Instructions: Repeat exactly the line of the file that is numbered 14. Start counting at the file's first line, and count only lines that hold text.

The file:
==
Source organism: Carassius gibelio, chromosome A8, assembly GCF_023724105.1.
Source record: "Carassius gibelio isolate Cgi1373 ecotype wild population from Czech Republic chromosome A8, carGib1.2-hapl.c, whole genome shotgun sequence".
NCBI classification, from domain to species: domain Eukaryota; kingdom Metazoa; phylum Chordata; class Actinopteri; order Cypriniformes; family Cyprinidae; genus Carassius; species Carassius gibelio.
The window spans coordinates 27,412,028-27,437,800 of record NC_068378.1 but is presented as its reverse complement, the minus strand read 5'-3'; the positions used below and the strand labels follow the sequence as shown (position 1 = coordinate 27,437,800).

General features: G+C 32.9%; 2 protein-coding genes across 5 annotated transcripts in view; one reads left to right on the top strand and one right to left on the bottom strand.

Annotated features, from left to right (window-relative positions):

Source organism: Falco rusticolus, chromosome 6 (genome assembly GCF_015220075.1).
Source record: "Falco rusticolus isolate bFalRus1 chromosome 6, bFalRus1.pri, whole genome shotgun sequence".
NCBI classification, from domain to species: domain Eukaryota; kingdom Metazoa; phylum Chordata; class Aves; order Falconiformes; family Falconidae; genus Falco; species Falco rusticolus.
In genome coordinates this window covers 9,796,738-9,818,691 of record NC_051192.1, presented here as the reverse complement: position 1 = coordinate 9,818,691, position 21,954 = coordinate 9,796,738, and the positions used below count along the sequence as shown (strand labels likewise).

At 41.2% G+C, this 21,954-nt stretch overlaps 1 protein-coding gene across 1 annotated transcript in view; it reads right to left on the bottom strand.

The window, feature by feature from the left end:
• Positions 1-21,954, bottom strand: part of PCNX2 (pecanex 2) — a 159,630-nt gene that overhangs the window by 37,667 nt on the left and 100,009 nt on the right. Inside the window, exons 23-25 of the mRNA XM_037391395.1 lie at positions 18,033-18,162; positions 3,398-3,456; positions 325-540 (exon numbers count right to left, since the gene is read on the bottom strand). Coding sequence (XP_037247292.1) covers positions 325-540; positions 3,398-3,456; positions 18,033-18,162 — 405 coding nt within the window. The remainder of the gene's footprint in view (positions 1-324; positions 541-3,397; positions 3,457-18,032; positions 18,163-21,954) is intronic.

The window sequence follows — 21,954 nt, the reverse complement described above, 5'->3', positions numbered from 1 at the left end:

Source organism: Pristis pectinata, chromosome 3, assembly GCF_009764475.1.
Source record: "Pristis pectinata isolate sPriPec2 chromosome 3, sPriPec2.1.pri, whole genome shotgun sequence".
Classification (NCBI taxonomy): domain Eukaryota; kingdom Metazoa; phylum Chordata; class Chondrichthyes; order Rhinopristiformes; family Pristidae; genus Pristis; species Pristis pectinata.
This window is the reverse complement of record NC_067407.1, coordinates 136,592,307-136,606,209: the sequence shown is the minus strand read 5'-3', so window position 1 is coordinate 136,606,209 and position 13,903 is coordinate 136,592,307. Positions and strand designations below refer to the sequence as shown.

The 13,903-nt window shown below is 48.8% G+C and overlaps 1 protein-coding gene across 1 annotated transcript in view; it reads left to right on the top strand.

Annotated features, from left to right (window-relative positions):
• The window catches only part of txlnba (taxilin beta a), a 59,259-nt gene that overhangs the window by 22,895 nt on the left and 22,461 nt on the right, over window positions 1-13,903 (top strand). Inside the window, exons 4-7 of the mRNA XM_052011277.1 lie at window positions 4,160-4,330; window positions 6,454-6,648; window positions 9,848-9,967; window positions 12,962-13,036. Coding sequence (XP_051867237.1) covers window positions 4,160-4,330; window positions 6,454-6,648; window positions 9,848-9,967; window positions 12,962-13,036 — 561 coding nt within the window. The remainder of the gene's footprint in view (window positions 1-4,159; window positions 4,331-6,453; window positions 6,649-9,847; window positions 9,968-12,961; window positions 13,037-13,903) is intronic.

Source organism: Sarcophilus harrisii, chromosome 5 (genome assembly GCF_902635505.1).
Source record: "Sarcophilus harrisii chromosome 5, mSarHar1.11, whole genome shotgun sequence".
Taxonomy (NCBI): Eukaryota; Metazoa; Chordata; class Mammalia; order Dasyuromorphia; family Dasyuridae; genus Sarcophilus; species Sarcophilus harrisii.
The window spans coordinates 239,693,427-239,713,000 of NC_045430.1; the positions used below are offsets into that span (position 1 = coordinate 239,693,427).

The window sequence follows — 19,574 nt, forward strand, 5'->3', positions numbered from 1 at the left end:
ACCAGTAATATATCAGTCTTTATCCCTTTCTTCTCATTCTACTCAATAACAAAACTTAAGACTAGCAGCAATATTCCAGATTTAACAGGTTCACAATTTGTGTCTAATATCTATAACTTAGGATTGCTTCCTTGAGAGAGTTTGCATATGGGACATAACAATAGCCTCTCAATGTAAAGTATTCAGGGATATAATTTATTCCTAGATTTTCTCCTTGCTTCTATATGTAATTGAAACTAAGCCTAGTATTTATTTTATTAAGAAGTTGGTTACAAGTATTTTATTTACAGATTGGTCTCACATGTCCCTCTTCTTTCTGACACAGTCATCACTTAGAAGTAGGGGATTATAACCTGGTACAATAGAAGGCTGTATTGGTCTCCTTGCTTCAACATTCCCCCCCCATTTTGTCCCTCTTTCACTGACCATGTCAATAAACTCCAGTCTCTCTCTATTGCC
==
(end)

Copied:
The window sequence follows — 21,954 nt, the reverse complement described above, 5'->3', positions numbered from 1 at the left end: